At the moment there is a lot of attention for job crafting. In the survey ‘Purpose and meaning in the workplace’ (by Dik, Byrne, Steger 2013) jobcrafting is defined as ‘the process of employees redefining and re-imagining their jobs designs in meaningful ways.’
That sounds interesting, doesn’t it? Nowadays a lot employees decide to keepworking for their current company. Finding a new job is often hard and might feel as taking risks in terms of the loss of financial security. So, perhaps you’d better decide to stay for a while and make your own adaptations to the job you already have.
What do you need for that, Meta Program-wise?
First, you need the belief that you can have influence on the way your job is being done. So, if you don’t have this belief yet or you lost it somewhere, find a career coach who can help you to put on internal reference and self control. You have more impact on your work environment and your employer than you think, really!
Then, analyze what element of job crafting you are going to work on. According to the theories, there are 3 ways to do this:
- Changing tasks,
- Changing relationships and
- Changing perceptions.
So, a lot of options for the people who like to have several possibilities! When you prefer the metaprogram procedures, you can choose either one of the opportunities and make your own strategy.
Look at the things you actually do in your day. Just put on use and write down everything you do. After that, analyse what the essence is of all those tasks, and how they fit in the structure of the company. For example: which tasks are for clients, for collegues, for your own talentmanagement?
Put on your options glasses and look for tasks you can add. Perhaps put on the metaprogram external reference and ask collegues to think it over with you.
You can also emphasize tasks. What is your core business? And how can you make this more visible and get more attention for it? How does it feel when your customers are going to ask for you because you are the expert in it? Having the latest information about the product, knowing specific details, and so on?
When you use people, external reference, and kinestetic senses you might become astonished what you can reach. What is your goal in relationship to your customers, colleagues, managers? And what would you like to avoid? Do you want to be known as friendly and helpful, of more result driven and focused on doing business? Do you like working alone, or in a team, or in proximity, depending on the task?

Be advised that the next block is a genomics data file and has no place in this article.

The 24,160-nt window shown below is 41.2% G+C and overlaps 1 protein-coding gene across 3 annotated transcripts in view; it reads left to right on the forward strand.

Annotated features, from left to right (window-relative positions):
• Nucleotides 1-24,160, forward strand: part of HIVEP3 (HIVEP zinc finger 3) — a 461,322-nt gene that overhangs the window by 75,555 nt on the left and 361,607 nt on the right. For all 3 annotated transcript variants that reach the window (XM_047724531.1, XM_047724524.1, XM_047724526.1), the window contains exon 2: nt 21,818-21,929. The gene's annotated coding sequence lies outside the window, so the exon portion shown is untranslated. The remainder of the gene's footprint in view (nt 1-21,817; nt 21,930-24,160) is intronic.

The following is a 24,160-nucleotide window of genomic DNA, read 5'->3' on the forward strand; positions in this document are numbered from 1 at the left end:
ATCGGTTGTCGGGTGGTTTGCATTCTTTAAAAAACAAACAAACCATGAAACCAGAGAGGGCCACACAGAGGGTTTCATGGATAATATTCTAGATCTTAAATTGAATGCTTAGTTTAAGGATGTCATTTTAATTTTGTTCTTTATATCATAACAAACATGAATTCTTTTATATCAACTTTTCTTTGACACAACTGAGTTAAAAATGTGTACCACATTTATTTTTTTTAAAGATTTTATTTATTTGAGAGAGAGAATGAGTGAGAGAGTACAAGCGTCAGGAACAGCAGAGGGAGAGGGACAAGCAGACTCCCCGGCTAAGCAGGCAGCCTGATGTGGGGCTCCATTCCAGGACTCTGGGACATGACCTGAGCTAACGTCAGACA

You might as well consider building new relationships. Go out networking, put on your external reference and activities and give it a go! Use LinkedIn to register your new contacts and to keep in touch with them on line.
Or perhaps it is possible to reframe a certain relationship and look at the roles you have. In a meeting you can ask to be the chairman, so to be able to develop internal reference and towards. As well as procedures and perhaps past, present ànd future, depending on the subjects of the meeting.
In NLP this is a huge one. Because you can always change the way you look at your job, how you feel about it, and what you are saying to yourself on your way home. Remember the cleaning man of the space shuttle who said to himself while cleaning the environment at NASA: “I’m helping to get that man on the moon!” Wow, this has lots to do with your past, present and future ideas of how you want to do your job. What is the pattern you work in? Where are you standing nowadays in the team, and where do you want to be in the next year? Put on change as a Meta Program, structure to look for the patterns and decide (selfcontrol) to expand the way you look at your job. What other options are possible? Are there general things you overlook? Are their details to discover you never thought about?
Enough ideas to get you craft your job! As the survey mentioned before says: ‘In a world where meaningfulness may be in short supply, job crafting can be an important process through which employees cultivate meaningfulness and, in so doing, create valuable outcomes for themselves and their organizations.’